As we continue to have delicate discussions about race relations, Dream of Destiny is pleased to feature the voice of Sinai Bebo. We repost her work in its entirety and with her permission from The Round, September 4, 2016.
A shot has been fired. We don’t know what damage the bullet will do. This shot is a racist joke, term or comment. It’s at this moment that we notice a person of a different ethnicity within the group. Shifting eyes around the room, awkward shuffling, and nervous laughter try to relieve the tension. Agitation travels around the circle as we check for any wounded.
We don’t want to think that our acquaintance or good friend meant their words as a kill shot, but the point remains they still pulled the trigger. Is there a hesitant truth hiding behind their humor? We don’t want to jump to the “racist” label, but what if we don’t say anything and they tell another racist joke? Only time will reveal their intent as we patch up our wounds out in the open. Conversation has stopped and the silence echoes until we either chuckle, pretend like we didn’t hear, or take a shot at our own race or someone else’s. Agitation travels around the circle as we check for any wounded. This will continue until we’re all bleeding and we create enemy lines.
At some point in a conversation, I inevitably find myself staring into the barrel of that slightly discolored joke, term or comment. And as I’m writing this, I’m tempted to say, ‘but they don’t mean it’, but I’m not always so sure. I’m not a mind reader, but I can see which jokes get the the loudest laughs and that the gun is often pointed at me as the sole representation of the race, ethnicity, or minority we’ve singled out as “less than” today. Not a lot of people notice the quiet set of my mouth, how quickly I try to move on, or how I regularly fire off the first shot. If I shoot myself in the foot, others get the luxury of a comfortable conversation. If I’m holding the gun, I perhaps can wound, and not maim.
But these decisions are muscle memory.
We’ve taught and have been taught by others that a racist joke is completely acceptable if someone like me laughs. We’ve learned that after the joke is made, we have to lighten the awkward mood we’ve created. To sweep the casualties into the corners where no one can see them.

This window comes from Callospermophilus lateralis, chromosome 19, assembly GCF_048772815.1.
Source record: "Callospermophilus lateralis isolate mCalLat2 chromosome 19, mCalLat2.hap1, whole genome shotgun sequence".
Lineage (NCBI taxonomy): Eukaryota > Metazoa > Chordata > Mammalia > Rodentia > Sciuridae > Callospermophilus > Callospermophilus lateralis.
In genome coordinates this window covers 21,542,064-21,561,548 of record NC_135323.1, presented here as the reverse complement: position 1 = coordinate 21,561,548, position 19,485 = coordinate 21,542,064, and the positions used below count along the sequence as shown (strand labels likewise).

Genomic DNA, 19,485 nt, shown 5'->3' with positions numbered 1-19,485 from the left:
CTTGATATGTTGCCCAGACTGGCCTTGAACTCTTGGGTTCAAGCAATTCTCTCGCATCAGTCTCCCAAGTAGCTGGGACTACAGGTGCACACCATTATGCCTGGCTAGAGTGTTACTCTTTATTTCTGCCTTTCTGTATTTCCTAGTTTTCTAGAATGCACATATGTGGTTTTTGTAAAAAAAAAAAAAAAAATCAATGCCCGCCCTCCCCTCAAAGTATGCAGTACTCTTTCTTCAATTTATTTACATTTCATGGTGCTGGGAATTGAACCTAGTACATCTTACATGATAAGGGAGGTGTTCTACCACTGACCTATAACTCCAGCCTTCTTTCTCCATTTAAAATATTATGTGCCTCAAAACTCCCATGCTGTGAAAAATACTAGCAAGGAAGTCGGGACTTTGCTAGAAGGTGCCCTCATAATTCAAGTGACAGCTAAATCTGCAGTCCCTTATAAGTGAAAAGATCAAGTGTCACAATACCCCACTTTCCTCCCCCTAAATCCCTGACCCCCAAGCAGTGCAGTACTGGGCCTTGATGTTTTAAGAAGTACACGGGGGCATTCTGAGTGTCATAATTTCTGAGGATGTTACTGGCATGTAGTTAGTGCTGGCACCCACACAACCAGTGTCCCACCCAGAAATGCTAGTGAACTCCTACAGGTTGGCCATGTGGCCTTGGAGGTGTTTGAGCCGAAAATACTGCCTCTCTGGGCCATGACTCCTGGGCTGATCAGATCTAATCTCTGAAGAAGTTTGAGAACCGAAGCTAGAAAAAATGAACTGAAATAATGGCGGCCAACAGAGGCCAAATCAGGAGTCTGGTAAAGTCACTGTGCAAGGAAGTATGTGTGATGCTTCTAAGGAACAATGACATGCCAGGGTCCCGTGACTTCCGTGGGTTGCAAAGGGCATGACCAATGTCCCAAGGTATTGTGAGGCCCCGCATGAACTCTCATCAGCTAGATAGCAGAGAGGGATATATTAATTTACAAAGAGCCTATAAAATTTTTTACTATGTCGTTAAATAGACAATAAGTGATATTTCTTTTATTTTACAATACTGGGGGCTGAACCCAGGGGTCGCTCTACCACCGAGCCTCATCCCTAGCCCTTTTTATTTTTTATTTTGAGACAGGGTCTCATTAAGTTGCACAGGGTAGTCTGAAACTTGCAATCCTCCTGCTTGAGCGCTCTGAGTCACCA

In the round, we don’t have the luxury of corners to put bodies in.
As we’re in a new room, we have to be careful that the body count doesn’t grow, because they just stay between us. Some of us might be tempted to say we’re making a mountain out of a molehill, but let’s talk about it. Do you ever wonder why we get so uncomfortable when we drop that one word, that one line and that one generalized conclusion about people? We innately understand the intent is to chip away at someone’s dignity and significance. The icky feeling we get when we throw slurs around is a reminder that we have a heart that cares about human lives. Our hearts understand that we each have stories, stories connect us to each other and when we connect, it’s impossible not to see similarities. These similarities might cause us to care and caring might bring us close and this is uncomfortable. When we get exposed like this, we can either stay the same or adjust for growth.
We don’t have to be the person who ends the jokes and comments, but let’s not be the one who starts them. Disparaging humor is just that. We are deliberately trying to make a certain person, group, or ethnicity feel like there’s something wrong with them for a few laughs. We might not intend to gain a negative view about the person, group, or ethnicity, but we’ll find that the next joke at their expense makes us laugh harder than we should. We don’t realize that these are the building blocks for a view or judgment we never intended to have. We may not see the wounds we cause or open. We may not see the little boy question his worth because we’ve mocked some part of him, his loved ones, or his culture as a whole. Not because there’s actually anything wrong with him, but because of some misconception we’ve aimed at his identity. And then we go and pull the trigger.
About Sinai Bebo
Sinai is a twenty-two year old junior studying youth ministry at Ozark Christian College. Originally from Haiti, adopted to Colorado and currently living in Missouri, she finds herself enjoying long chats with people about various topics. When she’s not doing school things, Sinai loves to hike, brunch and bake! Her purpose in life is to draw people together, so she loves sitting down over a cup of coffee to hear their stories.